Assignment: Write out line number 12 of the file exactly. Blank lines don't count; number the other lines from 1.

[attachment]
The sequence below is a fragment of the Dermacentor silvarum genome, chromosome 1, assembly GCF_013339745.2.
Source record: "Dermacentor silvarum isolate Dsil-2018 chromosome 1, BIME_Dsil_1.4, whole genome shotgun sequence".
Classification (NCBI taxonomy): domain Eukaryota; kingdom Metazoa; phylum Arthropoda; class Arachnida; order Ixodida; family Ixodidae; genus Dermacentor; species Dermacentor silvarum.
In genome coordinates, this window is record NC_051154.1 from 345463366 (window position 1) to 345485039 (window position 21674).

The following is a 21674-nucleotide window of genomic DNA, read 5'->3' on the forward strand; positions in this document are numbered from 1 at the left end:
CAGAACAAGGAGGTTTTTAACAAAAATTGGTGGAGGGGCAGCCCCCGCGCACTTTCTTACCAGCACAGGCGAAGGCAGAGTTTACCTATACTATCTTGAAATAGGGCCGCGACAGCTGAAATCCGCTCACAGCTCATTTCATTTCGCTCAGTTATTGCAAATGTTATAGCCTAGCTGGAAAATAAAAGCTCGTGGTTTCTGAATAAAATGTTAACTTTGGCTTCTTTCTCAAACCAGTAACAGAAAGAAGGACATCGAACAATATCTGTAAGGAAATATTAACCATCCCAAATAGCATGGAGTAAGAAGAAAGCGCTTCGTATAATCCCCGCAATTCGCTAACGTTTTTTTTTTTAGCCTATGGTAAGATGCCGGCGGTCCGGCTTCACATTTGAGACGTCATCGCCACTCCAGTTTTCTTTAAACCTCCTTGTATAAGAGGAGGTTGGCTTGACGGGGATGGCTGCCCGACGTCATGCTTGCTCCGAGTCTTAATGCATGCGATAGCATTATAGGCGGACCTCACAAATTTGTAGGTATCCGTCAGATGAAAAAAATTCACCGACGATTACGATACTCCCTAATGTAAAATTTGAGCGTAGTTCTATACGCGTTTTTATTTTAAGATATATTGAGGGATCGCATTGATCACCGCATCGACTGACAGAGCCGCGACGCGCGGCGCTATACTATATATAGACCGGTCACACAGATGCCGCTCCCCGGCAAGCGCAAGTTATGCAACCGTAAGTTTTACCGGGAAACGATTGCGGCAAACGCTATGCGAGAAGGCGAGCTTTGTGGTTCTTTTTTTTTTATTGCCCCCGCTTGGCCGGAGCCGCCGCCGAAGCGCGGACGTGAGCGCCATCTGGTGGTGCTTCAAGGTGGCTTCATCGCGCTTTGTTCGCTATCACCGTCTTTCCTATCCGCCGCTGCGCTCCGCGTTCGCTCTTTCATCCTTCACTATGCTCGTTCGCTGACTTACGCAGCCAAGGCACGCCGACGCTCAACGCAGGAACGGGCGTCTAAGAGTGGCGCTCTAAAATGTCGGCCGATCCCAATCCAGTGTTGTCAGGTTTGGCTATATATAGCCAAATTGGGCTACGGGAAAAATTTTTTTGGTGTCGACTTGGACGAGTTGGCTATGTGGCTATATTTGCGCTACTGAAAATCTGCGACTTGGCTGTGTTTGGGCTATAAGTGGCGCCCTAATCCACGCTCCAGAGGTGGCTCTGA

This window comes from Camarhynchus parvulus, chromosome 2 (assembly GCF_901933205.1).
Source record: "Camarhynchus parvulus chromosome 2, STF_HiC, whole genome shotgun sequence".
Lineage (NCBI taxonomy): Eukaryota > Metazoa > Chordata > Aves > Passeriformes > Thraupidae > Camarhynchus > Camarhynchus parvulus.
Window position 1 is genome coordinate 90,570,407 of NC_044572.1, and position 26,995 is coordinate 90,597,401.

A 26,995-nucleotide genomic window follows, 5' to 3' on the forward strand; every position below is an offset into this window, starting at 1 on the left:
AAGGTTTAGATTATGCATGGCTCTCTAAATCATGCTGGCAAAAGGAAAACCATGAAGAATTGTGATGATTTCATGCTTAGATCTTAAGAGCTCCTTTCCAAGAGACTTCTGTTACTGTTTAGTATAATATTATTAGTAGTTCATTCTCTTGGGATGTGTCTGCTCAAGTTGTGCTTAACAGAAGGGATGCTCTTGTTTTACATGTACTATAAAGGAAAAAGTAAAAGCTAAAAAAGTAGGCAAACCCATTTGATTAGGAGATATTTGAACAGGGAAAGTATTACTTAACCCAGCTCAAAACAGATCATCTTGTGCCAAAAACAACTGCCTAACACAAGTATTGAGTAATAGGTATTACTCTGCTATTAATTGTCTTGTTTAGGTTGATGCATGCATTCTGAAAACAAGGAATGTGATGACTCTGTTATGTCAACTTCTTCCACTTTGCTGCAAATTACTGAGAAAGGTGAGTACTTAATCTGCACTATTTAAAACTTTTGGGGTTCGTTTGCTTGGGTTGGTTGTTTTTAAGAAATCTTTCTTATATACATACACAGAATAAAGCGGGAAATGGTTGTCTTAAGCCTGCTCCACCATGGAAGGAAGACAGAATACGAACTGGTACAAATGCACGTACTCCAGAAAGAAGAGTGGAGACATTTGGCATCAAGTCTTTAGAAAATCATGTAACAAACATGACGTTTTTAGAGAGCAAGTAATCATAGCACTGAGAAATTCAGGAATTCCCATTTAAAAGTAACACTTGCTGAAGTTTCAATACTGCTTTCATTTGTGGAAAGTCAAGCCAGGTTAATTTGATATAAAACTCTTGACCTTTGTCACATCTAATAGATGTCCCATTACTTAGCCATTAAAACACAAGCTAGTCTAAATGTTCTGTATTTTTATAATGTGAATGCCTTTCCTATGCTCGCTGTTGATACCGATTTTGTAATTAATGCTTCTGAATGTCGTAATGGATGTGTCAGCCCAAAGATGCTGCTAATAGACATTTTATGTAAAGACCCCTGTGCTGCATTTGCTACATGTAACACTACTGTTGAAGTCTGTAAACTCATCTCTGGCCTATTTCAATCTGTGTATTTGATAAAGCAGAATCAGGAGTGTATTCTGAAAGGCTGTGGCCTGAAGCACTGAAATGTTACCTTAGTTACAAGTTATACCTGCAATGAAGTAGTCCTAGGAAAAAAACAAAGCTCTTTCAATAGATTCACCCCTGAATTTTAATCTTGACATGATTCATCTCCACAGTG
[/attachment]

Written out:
AAGGTTTAGATTATGCATGGCTCTCTAAATCATGCTGGCAAAAGGAAAACCATGAAGAATTGTGATGATTTCATGCTTAGATCTTAAGAGCTCCTTTCCAAGAGACTTCTGTTACTGTTTAGTATAATATTATTAGTAGTTCATTCTCTTGGGATGTGTCTGCTCAAGTTGTGCTTAACAGAAGGGATGCTCTTGTTTTACATGTACTATAAAGGAAAAAGTAAAAGCTAAAAAAGTAGGCAAACCCATTTGATTAGGAGATATTTGAACAGGGAAAGTATTACTTAACCCAGCTCAAAACAGATCATCTTGTGCCAAAAACAACTGCCTAACACAAGTATTGAGTAATAGGTATTACTCTGCTATTAATTGTCTTGTTTAGGTTGATGCATGCATTCTGAAAACAAGGAATGTGATGACTCTGTTATGTCAACTTCTTCCACTTTGCTGCAAATTACTGAGAAAGGTGAGTACTTAATCTGCACTATTTAAAACTTTTGGGGTTCGTTTGCTTGGGTTGGTTGTTTTTAAGAAATCTTTCTTATATACATACACAGAATAAAGCGGGAAATGGTTGTCTTAAGCCTGCTCCACCATGGAAGGAAGACAGAATACGAACTGGTACAAATGCACGTACTCCAGAAAGAAGAGTGGAGACATTTGGCATCAAGTCTTTAGAAAATCATGTAACAAACATGACGTTTTTAGAGAGCAAGTAATCATAGCACTGAGAAATTCAGGAATTCCCATTTAAAAGTAACACTTGCTGAAGTTTCAATACTGCTTTCATTTGTGGAAAGTCAAGCCAGGTTAATTTGATATAAAACTCTTGACCTTTGTCACATCTAATAGATGTCCCATTACTTAGCCATTAAAACACAAGCTAGTCTAAATGTTCTGTATTTTTATAATGTGAATGCCTTTCCTATGCTCGCTGTTGATACCGATTTTGTAATTAATGCTTCTGAATGTCGTAATGGATGTGTCAGCCCAAAGATGCTGCTAATAGACATTTTATGTAAAGACCCCTGTGCTGCATTTGCTACATGTAACACTACTGTTGAAGTCTGTAAACTCATCTCTGGCCTATTTCAATCTGTGTATTTGATAAAGCAGAATCAGGAGTGTATTCTGAAAGGCTGTGGCCTGAAGCACTGAAATGTTACCTTAGTTACAAGTTATACCTGCAATGAAGTAGTCCTAGGAAAAAAACAAAGCTCTTTCAATAGATTCACCCCTGAATTTTAATCTTGACATGATTCATCTCCACAGTG